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Medline ® Abstract for Reference 69

of 'Oral toxicity associated with chemotherapy'

Single-dose palifermin prevents severe oral mucositis during multicycle chemotherapy in patients with cancer: a randomized trial.
Vadhan-Raj S, Trent J, Patel S, Zhou X, Johnson MM, Araujo D, Ludwig JA, O'Roark S, Gillenwater AM, Bueso-Ramos C, El-Naggar AK, Benjamin RS
Ann Intern Med. 2010;153(6):358.
BACKGROUND: Mucositis can be a serious complication of cancer treatment. Palifermin reduces mucositis when given in multiple doses to patients undergoing hematopoietic stem-cell transplantation.
OBJECTIVE: To evaluate the efficacy of palifermin given as a single dose before each cycle in patients receiving multicycle chemotherapy.
DESIGN: Randomized, double-blind, placebo-controlled trial. (ClinicalTrials.gov registration number: NCT00267046)
SETTING: The University of Texas M.D. Anderson Cancer Center, Houston, Texas.
PATIENTS: 48 patients with sarcoma were randomly assigned in a 2:1 ratio to receive palifermin or placebo. All patients received doxorubicin-based chemotherapy (90 mg per m(2) of body surface area over 3 days, by infusion).
INTERVENTION: Palifermin (180µg per kg of body weight) or placebo was administered intravenously as a single dose 3 days before each chemotherapy cycle (maximum, 6 cycles). Patients who had severe mucositis received open-label palifermin in subsequent cycles.
MEASUREMENTS: Oral assessment of mucositis by using World Health Organization (WHO) oral toxicity scale (grades 0 to 4), with moderate to severe mucositis (grades 2 to 4) as the main outcomes; patient-reported outcome questionnaire; and daily symptom record diary.
RESULTS: A median of 6 blinded cycles (range, 1 to 6) were completed by the palifermin group and 2 (range, 1 to 6) by the placebo group. Compared with placebo, palifermin reduced the cumulative incidence of moderate to severe (grade 2 or higher) mucositis (44% vs. 88%; P<0.001; difference, -44 percentage points [95% CI, -71 to -16 percentage points) and severe (grade 3 or 4) mucositis (13% vs. 51%; P = 0.002; difference, -38 percentage points [CI, -67 to -9 percentage points]). The main adverse effects were thickening of oral mucosa (72% in the palifermin group vs. 31% in the placebo group; P = 0.007) and altered taste. Seven of the 8 patients who had severe mucositis in the placebo group received open-label palifermin. None of these patients had severe mucositis in the subsequent cycles (a total of 17) with open-label palifermin.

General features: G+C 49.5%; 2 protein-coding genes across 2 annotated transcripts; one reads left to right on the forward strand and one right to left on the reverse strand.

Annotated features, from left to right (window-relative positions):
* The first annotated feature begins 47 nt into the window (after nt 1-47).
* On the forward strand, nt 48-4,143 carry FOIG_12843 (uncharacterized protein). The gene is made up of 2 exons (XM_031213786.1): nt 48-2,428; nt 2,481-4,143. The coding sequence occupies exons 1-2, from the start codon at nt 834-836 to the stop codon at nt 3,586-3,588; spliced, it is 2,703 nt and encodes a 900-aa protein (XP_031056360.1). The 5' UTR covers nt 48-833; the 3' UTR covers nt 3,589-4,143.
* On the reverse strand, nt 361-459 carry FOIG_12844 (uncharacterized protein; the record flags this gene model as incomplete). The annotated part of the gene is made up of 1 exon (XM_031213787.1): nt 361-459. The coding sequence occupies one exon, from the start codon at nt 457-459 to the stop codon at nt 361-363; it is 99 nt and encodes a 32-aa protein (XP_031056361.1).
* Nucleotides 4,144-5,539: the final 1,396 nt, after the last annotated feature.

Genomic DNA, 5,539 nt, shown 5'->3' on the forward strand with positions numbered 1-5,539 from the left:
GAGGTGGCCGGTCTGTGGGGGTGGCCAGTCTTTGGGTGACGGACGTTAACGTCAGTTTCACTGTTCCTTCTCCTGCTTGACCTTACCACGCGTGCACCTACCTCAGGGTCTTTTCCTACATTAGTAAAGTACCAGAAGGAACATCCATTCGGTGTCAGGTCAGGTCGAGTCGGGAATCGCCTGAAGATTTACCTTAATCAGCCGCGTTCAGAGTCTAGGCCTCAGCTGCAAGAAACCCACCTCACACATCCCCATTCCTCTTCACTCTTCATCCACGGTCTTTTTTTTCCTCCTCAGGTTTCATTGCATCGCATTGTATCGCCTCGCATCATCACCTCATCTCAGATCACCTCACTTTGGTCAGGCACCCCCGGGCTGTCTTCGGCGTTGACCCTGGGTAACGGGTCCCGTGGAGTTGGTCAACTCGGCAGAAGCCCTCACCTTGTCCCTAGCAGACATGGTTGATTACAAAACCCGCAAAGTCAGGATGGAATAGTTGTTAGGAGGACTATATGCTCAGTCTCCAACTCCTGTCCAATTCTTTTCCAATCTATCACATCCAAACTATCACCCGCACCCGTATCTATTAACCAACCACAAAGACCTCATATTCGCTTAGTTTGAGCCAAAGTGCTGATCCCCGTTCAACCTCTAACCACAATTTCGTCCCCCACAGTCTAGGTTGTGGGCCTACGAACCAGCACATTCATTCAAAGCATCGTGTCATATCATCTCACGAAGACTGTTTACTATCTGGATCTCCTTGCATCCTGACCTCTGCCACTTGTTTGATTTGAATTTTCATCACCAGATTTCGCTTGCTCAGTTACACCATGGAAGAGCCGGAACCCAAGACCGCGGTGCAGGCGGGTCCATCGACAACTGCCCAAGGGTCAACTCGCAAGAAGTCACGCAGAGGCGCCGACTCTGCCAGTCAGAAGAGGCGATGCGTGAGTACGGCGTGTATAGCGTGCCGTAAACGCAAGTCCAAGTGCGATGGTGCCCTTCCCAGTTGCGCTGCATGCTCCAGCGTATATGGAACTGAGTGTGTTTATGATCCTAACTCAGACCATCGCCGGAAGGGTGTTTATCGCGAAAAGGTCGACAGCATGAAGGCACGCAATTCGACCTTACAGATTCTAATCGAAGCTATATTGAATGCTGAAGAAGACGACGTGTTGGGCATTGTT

LIMITATIONS: Study limitations include smaller sample size for the control group, inclusion of only patients with sarcoma, and perceived unblinding of the treatment because of notable differences between the biologic effects of palifermin and placebo.
CONCLUSION: A single dose of palifermin before each cycle reduced the incidence and severity of mucositis. The drug was generally well tolerated, but most patients experienced thickening of oral mucosa. Further investigation is needed to determine whether palifermin use will facilitate greater adherence to chemotherapy regimens by reducing mucositis.
University of Texas M.D. Anderson Cancer Center, Houston, TX, USA. svadhanr@mdanderson.org